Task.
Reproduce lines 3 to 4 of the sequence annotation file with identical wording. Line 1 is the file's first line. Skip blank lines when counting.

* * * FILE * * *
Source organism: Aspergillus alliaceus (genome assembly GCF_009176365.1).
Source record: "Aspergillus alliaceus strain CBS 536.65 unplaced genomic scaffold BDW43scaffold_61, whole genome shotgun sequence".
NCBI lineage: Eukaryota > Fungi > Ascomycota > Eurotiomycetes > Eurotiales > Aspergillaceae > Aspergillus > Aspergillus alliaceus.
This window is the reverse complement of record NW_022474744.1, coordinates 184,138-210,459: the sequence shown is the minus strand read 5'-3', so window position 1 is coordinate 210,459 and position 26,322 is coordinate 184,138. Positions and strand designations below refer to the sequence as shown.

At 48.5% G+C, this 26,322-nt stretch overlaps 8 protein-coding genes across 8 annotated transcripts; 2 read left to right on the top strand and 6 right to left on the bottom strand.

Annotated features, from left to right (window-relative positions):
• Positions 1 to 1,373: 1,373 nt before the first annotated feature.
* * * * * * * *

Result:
NCBI lineage: Eukaryota > Fungi > Ascomycota > Eurotiomycetes > Eurotiales > Aspergillaceae > Aspergillus > Aspergillus alliaceus.
This window is the reverse complement of record NW_022474744.1, coordinates 184,138-210,459: the sequence shown is the minus strand read 5'-3', so window position 1 is coordinate 210,459 and position 26,322 is coordinate 184,138. Positions and strand designations below refer to the sequence as shown.